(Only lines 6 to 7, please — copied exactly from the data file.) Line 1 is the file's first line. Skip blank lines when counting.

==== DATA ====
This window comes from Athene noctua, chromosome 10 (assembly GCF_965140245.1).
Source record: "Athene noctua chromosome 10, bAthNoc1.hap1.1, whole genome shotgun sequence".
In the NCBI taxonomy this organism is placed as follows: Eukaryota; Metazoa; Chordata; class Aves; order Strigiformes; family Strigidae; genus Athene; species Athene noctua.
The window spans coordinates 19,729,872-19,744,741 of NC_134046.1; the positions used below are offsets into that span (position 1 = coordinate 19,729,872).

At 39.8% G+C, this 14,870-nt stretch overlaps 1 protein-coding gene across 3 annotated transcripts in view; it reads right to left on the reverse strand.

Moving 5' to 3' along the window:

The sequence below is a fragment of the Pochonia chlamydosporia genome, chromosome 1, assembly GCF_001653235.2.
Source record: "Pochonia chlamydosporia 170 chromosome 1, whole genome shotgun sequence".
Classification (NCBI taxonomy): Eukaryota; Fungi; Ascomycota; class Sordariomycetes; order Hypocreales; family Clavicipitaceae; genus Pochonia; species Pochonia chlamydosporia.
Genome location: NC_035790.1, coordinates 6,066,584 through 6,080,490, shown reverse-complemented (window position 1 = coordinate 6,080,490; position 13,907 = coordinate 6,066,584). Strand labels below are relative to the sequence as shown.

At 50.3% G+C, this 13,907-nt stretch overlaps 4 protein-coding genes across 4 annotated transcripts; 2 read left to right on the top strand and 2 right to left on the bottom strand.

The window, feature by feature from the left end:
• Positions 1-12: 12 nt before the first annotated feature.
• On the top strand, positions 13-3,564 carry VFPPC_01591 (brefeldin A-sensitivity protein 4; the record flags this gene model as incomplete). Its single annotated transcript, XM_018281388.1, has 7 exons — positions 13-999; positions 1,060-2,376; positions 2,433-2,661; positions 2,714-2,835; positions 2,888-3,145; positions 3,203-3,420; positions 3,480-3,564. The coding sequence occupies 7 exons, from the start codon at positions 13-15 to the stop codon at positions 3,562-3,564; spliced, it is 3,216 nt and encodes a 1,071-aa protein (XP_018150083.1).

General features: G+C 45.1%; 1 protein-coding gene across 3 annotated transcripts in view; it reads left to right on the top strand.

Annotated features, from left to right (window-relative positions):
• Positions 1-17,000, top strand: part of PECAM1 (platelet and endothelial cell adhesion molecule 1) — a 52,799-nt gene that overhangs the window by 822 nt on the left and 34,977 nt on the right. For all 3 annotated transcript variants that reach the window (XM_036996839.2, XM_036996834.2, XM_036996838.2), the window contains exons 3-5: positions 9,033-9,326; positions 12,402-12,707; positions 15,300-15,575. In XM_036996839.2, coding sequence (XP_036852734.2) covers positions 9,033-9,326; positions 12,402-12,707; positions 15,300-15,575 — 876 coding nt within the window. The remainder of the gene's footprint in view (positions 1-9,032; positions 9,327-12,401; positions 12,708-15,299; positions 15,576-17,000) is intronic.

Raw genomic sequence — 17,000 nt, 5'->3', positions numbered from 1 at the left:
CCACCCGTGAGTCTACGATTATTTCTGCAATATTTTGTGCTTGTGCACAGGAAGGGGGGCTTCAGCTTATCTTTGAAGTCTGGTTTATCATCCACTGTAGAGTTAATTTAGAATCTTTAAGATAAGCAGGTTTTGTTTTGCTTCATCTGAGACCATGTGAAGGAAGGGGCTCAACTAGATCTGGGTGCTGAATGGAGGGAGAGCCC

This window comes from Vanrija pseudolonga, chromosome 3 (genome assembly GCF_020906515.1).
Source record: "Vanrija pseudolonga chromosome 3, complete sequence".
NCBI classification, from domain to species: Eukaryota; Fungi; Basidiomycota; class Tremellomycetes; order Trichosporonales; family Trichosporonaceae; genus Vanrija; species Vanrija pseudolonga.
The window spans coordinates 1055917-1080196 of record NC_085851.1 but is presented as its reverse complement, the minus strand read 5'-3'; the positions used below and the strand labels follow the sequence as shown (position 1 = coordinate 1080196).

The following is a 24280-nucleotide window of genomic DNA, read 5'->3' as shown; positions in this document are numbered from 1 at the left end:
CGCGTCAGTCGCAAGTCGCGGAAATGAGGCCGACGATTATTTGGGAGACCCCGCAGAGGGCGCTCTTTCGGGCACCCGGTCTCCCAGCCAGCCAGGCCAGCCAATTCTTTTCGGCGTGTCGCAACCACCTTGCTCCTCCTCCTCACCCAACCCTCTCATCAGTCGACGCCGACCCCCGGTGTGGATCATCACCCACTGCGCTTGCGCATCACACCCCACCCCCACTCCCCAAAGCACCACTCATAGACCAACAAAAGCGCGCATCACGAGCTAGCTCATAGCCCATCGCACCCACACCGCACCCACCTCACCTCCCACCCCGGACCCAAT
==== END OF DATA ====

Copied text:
Moving 5' to 3' along the window:

The sequence below is a fragment of the Pochonia chlamydosporia genome, chromosome 1, assembly GCF_001653235.2.